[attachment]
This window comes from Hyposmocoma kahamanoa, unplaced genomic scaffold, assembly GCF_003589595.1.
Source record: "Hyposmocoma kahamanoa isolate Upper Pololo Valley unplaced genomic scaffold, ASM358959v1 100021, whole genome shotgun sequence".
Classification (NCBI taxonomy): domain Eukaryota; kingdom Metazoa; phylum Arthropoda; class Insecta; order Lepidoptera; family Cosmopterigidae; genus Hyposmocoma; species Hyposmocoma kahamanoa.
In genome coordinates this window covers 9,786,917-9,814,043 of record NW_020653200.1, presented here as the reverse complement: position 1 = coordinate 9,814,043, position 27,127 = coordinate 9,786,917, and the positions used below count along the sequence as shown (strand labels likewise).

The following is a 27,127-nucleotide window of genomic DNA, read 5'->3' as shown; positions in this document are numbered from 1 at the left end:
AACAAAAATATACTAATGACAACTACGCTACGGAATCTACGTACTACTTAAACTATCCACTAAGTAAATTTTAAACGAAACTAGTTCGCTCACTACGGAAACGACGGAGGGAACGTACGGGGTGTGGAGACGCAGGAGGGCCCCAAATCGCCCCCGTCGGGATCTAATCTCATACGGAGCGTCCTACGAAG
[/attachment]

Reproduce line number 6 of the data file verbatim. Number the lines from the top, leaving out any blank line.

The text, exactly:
AACAAAAATATACTAATGACAACTACGCTACGGAATCTACGTACTACTTAAACTATCCACTAAGTAAATTTTAAACGAAACTAGTTCGCTCACTACGGAAACGACGGAGGGAACGTACGGGGTGTGGAGACGCAGGAGGGCCCCAAATCGCCCCCGTCGGGATCTAATCTCATACGGAGCGTCCTACGAAG